Presentation on theme: "Cortlyn Davies Mitchell Parsons Craig Woodruff. Zooplankton ◦ Regulate algal population and control algal blooms. ◦ Important food source for planktivorous."— Presentation transcript:
Zooplankton ◦ Regulate algal population and control algal blooms. ◦ Important food source for planktivorous fish (e.g. trout).
Zooplankton ◦ Regulate algal population and control algal blooms ◦ Important food source for planktivorous fish (e.g. trout) Macrophytes ◦ Stabilize sediment ◦ Refugium for zooplankton ◦ Produce oxygen through photosynthesis. ◦ Alternate stable states
Wisconsin-style closing plankton net Sampled at 3 locations in the pond Full water column samples ◦ Triplicates at each site http://www.wildco.com/images/C/40.jpg
Subsample each collection Count individuals in subsample Use counts and volumes to estimate denisty Average triplicates, then site averages to estimate pond-wide community http:// m7.i.pbase.com/o6/55/932755/1/1 36788177.9DMgpcet.Cyclopoida4.JPG http:// upload.wikimedia.org/wikipedia/com mons/4/4e/Daphnia_pulex.png
Predominantly Cladocerans -> Good for fish Majority of Cladocerans are Ceriodaphnia -> too small for fish Many rotifers -> too small for adult fish Zooplankton density is extremely low ◦ Turnbow Pond: 7 ind/L ◦ Spring Valley: 33 ind/L ◦ Carlson Pond: 1515 ind/L ◦ Dynamite lake (Vanni et al. 1987): 1.4 ind/L (Ceriodaphnia)
Fish stock too high, depressing zooplankton population Hyperpredation due to artificial feeding No refugium in macrophytes Feeding can maintain fish, but low zooplankton has other consequences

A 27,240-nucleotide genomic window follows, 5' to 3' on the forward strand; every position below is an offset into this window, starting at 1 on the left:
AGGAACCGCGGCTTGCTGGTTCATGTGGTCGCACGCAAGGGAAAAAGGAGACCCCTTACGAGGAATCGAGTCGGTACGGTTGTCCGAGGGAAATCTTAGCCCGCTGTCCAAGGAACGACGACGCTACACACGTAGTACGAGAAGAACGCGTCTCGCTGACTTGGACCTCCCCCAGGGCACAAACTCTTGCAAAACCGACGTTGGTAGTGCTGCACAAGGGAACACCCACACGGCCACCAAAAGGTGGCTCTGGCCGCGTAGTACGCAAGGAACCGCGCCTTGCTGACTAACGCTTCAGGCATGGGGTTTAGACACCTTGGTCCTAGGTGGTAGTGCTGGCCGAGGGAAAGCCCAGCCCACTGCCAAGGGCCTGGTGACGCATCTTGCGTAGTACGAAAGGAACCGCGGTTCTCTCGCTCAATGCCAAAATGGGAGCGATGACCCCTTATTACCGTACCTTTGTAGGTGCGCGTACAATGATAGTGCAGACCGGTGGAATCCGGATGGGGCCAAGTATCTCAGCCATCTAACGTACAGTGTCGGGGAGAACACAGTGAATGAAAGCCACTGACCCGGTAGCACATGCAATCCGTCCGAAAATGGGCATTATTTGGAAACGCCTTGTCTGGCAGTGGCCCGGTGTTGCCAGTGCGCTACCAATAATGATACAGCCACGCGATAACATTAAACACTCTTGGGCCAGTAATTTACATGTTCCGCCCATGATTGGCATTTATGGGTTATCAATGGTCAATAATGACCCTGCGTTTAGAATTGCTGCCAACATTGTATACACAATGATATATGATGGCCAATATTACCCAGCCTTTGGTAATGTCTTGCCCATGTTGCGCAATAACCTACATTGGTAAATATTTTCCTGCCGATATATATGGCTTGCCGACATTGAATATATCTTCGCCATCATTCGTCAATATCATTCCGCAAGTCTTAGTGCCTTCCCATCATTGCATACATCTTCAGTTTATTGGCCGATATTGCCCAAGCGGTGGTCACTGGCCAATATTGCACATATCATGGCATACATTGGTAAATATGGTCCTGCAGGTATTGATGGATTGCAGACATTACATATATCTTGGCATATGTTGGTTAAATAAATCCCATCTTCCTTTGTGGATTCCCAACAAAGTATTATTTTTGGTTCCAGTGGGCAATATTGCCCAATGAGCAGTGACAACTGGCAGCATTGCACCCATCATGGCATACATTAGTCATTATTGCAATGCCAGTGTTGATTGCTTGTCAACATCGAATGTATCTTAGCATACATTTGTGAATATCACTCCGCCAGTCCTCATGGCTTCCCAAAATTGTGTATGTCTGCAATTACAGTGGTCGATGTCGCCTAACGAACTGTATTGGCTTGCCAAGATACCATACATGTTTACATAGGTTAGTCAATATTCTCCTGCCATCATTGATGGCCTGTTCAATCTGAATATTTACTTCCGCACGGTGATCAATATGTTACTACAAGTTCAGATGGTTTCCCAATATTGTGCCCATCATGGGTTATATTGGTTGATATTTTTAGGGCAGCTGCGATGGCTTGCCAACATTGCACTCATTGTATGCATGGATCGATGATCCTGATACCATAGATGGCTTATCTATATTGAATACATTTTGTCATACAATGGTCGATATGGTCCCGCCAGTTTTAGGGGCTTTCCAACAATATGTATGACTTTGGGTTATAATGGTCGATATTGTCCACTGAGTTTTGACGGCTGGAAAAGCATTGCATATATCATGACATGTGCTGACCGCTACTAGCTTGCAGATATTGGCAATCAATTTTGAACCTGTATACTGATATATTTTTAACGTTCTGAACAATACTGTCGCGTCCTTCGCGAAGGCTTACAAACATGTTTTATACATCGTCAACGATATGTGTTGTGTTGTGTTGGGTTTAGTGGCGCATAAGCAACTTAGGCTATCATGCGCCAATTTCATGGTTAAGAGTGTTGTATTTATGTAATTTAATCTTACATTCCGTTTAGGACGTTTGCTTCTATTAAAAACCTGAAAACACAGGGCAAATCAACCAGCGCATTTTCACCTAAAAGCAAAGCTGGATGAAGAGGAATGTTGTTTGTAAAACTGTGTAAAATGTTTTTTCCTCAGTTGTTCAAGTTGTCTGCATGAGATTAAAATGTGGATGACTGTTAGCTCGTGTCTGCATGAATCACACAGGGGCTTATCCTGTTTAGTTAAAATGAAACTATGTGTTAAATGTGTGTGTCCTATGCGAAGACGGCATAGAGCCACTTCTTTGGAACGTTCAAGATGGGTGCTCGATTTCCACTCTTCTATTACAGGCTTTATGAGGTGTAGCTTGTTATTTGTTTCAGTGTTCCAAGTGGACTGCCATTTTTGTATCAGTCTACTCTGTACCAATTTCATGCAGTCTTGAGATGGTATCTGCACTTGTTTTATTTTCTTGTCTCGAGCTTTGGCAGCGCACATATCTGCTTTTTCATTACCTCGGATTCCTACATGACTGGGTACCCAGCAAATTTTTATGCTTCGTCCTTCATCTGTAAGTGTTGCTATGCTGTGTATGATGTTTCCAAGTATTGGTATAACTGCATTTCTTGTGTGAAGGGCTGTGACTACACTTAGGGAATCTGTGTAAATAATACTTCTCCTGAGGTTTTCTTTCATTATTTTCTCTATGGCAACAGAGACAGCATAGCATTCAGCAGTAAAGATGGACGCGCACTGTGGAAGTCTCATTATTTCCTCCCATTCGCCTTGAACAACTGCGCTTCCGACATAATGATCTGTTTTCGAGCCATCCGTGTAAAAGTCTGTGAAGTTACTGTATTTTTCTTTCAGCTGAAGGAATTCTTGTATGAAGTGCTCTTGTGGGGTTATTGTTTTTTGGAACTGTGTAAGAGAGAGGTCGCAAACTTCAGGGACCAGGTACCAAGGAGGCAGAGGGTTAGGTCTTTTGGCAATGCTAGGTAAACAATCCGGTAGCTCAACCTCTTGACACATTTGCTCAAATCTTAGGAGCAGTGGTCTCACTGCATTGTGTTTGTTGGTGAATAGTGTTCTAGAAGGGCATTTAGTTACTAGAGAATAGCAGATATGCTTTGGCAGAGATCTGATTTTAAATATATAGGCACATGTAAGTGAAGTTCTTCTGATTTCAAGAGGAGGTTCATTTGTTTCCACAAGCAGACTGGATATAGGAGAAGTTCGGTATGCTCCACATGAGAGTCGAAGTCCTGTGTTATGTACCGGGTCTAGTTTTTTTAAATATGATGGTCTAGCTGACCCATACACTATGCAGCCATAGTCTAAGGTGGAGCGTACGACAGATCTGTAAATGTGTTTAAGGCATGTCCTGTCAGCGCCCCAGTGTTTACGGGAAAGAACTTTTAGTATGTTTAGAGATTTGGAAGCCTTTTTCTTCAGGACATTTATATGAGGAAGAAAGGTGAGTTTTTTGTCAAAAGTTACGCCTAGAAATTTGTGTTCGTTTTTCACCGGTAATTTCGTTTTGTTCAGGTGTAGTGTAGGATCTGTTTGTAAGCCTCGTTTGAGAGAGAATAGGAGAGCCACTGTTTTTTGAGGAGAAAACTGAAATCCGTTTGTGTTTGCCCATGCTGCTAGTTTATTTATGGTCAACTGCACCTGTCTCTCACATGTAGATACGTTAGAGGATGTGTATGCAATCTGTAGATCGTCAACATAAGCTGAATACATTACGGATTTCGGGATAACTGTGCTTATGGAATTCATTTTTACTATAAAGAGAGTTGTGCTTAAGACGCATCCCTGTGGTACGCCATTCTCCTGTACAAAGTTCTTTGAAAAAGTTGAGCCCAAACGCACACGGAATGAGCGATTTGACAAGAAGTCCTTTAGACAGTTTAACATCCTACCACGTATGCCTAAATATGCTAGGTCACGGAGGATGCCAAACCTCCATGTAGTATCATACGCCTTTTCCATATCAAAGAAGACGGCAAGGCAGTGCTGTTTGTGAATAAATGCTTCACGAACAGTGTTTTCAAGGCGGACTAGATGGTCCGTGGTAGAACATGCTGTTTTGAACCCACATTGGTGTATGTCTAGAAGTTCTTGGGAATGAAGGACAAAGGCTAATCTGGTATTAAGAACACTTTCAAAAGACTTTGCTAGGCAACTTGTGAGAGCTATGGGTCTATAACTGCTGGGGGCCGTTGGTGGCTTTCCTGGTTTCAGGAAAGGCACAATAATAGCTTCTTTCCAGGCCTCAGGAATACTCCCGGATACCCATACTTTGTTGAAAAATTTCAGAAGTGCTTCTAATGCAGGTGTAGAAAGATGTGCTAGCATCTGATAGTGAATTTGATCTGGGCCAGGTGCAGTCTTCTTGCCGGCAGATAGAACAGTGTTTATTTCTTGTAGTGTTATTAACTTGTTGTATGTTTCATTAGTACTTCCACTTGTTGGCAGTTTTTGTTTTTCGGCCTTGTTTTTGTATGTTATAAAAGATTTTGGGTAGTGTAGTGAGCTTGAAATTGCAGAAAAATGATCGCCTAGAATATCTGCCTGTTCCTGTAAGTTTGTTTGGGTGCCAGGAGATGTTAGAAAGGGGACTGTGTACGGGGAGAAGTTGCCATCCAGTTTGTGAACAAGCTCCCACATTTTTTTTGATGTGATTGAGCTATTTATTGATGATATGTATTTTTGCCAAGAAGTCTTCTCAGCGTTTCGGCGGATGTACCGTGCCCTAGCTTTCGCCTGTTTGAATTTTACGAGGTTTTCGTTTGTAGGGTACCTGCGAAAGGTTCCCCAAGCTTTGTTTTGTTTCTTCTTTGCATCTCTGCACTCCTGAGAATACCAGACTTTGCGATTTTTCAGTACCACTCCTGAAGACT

Reduce fish stock Alter community: Piscivores Reduce artificial feeding Establish macrophytes (suggestions to come)
Ten sites in pond body Three sites in each bay Eckman grab sampler Sift and collect macrophytes Clean and dry Weigh to estimate density 3x Google Earth
Current State: Macrophytes Little macrophyte cover (<1g/m 2 ) – Good for swimming, bad for ecology More in the shallow bays, but still small amount
Bank to steep to support macrophyte growth (Duarte and Kalff 1988) Unable to establish because too little light for photosynthesis Clearing of all macrophytes when expanded pond
More gradual incline on bank Buffer to reduce turbidity – increase light Start around edges of pond Plant emergent macrophytes such as lillies ◦ Same function, more aesthetic Low growing submerged macrophytes
Buffer zone around lake (~50 feet) Alter fish community ◦ Prevent resuspension via swimming on bottom ◦ Increase zooplankton community In turn reduces algae density Establish macrophytes ◦ Prevent sediment resuspension ◦ Provide refuge for zooplankton ◦ Suggest around 50% coverage for diversity and water quality (NRCS 2006 and Hilt et al. 2006)
Duarte, C. M., and J. Kalff. 1988. Influence of lake morphometry of the response of submerged macrophytes to sediment fertilization. Canadian Journal of Fisheries and Aquatic Sciences 45: 216-221. Hilt, S., E.M. Gross, M. Hupfer, H. Morcsheid, J. Mählmann, A. Melzer, J. Poltz, S. Sandrock, E. Scharf, S. Schneider, and K. van de Weyer. 2006. Restoration of submerged vegetation in shallow eutrophic lakes – A guidline and state of the art in Germany. Limnologica 36: 155-171. Natural Resource Conservation Service. 2006. Farm pond ecosystems. Fish and Wildlife Habitat Management Leaflet. No. 29. Vanni, M. J. 1987. Effects of nutrients and zooplankton size on the structure of a phytoplankton community. Ecology 68: 624-635.